Regardless, Tiny Tacos are very tasty, and they are reasonably quick to throw together. I’m in the home stretch of essay-grading, but every moment spent away from the red pen feels like it needs to be justified. We’re also nearly a week through the Love Your Greens Challenge, and it has made a truly exciting addition to our diets. While Tiny Tacos aren’t exactly bad for you, they’re not the best healthy food, either, so the green smoothies have made me feel less guilty about putting these things on a plate. If you’re at a loss for how to celebrate Cinco de Mayo today, knock out some easy Tiny Tacos and feel very fake-Mexican, indeed.

Tiny Tacos

I think I could successfully market these things to myself.

I think I could successfully market these things to myself.

2 chicken breasts, skinless and boneless, diced into small cubes
1 teaspoon cumin*
1/2 teaspoon paprika*
1/2 teaspoon black pepper*
1/4 teaspoon cayenne powder*
1/2 teaspoon garlic*
a few leaves of fresh cilantro/coriander, chopped
1 15oz can refried beans (or make your own. no judgment either way.)
2 cups grated cheddar or blend of cheese, divided
1/2 cup medium salsa
about 10 chopped black olives, chopped
1 tablespoon olive oil
bag of gluten-free tortilla chips
sour cream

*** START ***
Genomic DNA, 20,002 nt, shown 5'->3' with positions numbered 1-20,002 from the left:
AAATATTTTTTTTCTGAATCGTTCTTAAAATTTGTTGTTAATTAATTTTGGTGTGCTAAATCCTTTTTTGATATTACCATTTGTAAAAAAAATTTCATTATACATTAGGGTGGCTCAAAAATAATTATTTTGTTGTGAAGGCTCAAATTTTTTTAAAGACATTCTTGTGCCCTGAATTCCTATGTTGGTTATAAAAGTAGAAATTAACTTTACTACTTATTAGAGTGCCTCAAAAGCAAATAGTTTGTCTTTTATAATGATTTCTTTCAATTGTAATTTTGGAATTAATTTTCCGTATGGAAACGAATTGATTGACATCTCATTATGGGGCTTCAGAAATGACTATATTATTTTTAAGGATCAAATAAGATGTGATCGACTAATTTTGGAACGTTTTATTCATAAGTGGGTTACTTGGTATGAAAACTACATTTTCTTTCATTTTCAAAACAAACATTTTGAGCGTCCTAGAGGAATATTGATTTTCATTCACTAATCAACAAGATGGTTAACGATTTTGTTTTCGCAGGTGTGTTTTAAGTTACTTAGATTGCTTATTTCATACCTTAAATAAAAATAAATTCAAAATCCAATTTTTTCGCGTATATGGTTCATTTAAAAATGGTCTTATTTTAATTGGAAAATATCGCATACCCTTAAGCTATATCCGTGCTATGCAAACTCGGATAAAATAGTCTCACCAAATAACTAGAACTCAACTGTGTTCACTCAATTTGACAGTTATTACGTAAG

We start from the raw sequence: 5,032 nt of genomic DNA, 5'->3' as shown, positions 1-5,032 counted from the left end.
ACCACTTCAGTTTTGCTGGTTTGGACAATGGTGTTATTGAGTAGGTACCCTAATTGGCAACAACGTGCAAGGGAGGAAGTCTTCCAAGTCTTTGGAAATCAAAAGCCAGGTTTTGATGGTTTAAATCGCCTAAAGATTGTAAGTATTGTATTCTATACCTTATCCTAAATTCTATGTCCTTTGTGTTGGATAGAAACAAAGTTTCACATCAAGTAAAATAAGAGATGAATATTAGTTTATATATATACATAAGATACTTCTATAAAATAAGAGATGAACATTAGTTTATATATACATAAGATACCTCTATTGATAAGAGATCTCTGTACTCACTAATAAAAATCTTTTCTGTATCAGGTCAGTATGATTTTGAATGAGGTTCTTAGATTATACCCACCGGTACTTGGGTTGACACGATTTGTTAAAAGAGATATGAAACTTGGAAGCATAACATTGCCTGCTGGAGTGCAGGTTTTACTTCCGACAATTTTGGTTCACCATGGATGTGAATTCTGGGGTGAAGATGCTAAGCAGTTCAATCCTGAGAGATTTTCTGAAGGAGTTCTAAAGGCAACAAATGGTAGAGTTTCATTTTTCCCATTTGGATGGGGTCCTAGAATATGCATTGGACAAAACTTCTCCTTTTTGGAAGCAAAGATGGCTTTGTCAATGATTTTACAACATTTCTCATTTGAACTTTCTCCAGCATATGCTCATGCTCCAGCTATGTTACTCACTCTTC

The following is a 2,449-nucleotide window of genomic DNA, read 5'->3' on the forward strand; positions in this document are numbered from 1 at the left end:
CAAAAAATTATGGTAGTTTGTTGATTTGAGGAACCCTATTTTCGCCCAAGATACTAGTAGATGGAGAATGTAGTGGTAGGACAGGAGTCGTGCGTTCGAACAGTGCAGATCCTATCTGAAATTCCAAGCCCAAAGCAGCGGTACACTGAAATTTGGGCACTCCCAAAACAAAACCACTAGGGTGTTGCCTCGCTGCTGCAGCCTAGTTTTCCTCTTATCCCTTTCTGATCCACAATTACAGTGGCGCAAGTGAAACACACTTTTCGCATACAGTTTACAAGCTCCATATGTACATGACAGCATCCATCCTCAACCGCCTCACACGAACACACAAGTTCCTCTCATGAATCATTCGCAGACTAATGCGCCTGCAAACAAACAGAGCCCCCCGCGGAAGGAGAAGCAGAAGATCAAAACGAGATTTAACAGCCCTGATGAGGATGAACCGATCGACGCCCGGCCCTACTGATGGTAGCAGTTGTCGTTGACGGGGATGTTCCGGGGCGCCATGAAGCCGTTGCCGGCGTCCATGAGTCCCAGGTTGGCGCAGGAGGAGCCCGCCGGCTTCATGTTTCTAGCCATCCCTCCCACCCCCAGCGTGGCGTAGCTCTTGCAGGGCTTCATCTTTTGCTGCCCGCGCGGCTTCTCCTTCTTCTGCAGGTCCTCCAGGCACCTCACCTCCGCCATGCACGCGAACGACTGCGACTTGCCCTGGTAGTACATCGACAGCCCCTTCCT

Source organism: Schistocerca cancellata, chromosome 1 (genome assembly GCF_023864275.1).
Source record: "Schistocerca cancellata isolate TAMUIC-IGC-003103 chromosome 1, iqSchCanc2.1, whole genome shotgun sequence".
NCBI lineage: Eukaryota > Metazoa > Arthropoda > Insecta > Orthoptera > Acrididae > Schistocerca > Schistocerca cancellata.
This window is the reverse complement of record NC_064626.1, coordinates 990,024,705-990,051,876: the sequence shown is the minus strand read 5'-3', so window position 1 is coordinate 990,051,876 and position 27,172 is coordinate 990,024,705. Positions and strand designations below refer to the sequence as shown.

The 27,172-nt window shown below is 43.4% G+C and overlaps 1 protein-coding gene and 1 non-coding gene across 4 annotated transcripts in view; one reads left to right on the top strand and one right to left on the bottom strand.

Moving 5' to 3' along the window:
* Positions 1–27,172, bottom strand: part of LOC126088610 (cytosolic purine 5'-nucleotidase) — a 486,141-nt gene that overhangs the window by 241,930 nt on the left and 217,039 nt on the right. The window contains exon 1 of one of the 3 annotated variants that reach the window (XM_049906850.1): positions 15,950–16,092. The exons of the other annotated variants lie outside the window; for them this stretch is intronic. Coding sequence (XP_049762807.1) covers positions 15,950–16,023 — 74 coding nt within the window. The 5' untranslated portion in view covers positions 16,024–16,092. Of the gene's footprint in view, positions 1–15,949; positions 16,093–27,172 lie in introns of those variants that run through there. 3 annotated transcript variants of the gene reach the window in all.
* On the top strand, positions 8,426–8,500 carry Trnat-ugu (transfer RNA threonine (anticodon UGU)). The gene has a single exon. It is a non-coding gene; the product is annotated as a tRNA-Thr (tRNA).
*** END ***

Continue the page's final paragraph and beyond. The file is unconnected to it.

lettuce, chopped
* If you have a taco seasoning mix or packet that you like, go for it instead of the spices listed here. I prefer to make my own spice mixes, but I am well aware that not everyone does.

Chopping board
Medium saucepan
Medium frying pan
Casserole dish
Cheese grater
Wooden spoons
measuring cups and spoons

Preheat oven to 350°F/175°C. Crush enough tortilla chips to cover the bottom of your casserole dish. You don’t want to put too many because they will get soggy; the idea is to form a bit of a crust, not to have a crunchy bottom.

Very helpful Matryoshka

Very helpful Matryoshka

In the saucepan, stir together the refried beans, 1 cup of cheese, and the salsa. Warm over medium heat, stirring occasionally to prevent it sticking and burning (as there is very little liquid). When warmed through, stir in the chopped coriander/cilantro and spread across the tortilla chip base in your casserole dish. Smooth with the spatula.

It's not pretty, but it's relatively smooth -- Casserole dish after two layers

It’s not pretty, but it’s relatively smooth — Casserole dish after two layers

After spreading the bean mixture, put the olive oil, cumin, paprika, black pepper, cayenne, and garlic in the pan. Heat the pan over medium heat to infuse a bit of the spices into the oil. Add the diced chicken and completely coat with the oil mixture. Cook until done, at least five minutes depending on the size of your chicken bites. Add the chicken evenly on top of the beans in the casserole dish.